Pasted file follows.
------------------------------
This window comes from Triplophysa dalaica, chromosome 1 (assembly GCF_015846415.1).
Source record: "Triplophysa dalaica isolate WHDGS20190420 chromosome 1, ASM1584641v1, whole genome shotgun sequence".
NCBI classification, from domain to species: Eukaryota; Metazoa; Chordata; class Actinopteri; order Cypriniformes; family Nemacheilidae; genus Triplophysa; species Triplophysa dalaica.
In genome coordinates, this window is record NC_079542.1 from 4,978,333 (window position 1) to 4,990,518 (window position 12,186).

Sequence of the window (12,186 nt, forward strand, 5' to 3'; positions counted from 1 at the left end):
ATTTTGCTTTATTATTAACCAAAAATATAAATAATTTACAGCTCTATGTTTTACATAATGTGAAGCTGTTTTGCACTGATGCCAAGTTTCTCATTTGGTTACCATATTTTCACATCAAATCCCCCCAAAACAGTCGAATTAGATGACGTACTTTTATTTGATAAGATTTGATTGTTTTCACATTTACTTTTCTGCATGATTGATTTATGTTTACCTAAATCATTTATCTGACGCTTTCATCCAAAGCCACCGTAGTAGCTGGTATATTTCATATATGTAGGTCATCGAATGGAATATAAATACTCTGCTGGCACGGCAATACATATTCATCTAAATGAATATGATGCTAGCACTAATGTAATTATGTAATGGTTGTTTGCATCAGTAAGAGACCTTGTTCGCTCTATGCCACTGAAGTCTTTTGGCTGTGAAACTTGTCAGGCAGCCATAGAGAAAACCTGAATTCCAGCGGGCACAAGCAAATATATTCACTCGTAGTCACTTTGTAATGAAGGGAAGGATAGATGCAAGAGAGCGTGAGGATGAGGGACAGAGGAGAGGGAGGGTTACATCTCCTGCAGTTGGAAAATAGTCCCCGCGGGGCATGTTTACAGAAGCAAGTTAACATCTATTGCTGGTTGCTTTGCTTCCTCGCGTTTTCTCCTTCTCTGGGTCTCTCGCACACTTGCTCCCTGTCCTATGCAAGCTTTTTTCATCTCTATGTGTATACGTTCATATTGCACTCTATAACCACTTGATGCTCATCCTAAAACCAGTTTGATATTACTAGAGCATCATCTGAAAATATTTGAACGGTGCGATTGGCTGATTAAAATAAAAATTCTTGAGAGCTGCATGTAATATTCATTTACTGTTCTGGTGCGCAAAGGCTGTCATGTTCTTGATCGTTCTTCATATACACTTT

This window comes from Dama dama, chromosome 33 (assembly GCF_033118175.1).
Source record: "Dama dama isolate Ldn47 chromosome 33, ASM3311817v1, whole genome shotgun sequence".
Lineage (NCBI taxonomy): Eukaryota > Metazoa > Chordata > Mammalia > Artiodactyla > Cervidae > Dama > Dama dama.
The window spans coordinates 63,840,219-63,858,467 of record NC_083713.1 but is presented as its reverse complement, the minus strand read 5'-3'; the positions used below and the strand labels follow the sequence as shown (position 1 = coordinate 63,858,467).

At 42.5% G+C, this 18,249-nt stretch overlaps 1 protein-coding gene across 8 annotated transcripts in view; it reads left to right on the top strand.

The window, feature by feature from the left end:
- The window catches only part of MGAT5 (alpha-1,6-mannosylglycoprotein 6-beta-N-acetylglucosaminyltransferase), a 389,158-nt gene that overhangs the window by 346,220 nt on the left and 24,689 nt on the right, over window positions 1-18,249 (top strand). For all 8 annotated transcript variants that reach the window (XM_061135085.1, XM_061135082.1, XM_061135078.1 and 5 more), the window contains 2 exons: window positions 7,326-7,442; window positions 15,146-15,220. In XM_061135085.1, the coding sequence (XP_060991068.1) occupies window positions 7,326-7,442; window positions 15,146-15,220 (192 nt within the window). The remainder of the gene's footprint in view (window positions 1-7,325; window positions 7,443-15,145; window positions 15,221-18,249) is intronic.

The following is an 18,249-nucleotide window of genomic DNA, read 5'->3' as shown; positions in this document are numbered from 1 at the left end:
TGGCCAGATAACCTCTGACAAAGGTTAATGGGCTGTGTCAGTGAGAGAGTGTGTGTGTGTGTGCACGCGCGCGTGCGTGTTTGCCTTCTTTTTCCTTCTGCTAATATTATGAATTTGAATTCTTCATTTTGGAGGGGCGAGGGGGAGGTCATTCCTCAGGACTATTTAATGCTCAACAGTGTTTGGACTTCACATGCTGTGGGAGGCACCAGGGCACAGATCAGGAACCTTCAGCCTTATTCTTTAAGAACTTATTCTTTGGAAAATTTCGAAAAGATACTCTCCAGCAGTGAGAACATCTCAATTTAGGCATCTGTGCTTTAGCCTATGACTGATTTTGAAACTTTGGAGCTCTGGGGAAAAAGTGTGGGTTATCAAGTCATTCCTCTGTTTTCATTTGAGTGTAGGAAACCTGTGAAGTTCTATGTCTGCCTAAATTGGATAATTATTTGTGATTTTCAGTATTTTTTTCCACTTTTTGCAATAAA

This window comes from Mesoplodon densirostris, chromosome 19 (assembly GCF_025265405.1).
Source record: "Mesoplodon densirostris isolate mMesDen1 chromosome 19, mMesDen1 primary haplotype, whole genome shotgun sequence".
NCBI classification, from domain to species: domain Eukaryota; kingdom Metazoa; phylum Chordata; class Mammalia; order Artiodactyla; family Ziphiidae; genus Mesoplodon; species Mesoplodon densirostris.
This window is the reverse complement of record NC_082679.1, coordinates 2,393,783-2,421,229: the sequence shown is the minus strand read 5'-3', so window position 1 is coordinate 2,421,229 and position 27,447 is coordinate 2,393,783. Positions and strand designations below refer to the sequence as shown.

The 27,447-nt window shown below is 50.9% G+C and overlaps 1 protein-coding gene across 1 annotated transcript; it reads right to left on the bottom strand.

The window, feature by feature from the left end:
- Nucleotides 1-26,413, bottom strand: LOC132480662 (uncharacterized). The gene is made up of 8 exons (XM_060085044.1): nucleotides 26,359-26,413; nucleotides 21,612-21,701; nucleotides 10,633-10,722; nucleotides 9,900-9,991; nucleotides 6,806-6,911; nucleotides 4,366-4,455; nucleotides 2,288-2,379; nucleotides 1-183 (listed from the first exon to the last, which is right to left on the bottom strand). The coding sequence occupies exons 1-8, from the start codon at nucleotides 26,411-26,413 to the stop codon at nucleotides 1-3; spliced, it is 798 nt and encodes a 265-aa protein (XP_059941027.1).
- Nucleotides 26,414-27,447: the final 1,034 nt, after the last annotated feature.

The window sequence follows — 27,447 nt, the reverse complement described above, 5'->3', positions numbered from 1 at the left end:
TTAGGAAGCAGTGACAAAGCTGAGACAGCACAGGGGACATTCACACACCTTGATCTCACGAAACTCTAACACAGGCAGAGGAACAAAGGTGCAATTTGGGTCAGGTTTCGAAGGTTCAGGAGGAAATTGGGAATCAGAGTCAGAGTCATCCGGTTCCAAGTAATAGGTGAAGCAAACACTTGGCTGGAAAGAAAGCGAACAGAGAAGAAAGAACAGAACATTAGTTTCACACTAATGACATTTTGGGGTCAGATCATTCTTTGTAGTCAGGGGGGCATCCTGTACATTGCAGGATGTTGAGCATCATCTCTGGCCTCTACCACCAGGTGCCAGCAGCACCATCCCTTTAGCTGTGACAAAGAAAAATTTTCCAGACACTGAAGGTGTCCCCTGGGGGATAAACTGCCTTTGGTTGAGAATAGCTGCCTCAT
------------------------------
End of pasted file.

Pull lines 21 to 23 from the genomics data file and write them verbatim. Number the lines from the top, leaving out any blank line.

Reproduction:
The window, feature by feature from the left end:
- Nucleotides 1-26,413, bottom strand: LOC132480662 (uncharacterized). The gene is made up of 8 exons (XM_060085044.1): nucleotides 26,359-26,413; nucleotides 21,612-21,701; nucleotides 10,633-10,722; nucleotides 9,900-9,991; nucleotides 6,806-6,911; nucleotides 4,366-4,455; nucleotides 2,288-2,379; nucleotides 1-183 (listed from the first exon to the last, which is right to left on the bottom strand). The coding sequence occupies exons 1-8, from the start codon at nucleotides 26,411-26,413 to the stop codon at nucleotides 1-3; spliced, it is 798 nt and encodes a 265-aa protein (XP_059941027.1).
- Nucleotides 26,414-27,447: the final 1,034 nt, after the last annotated feature.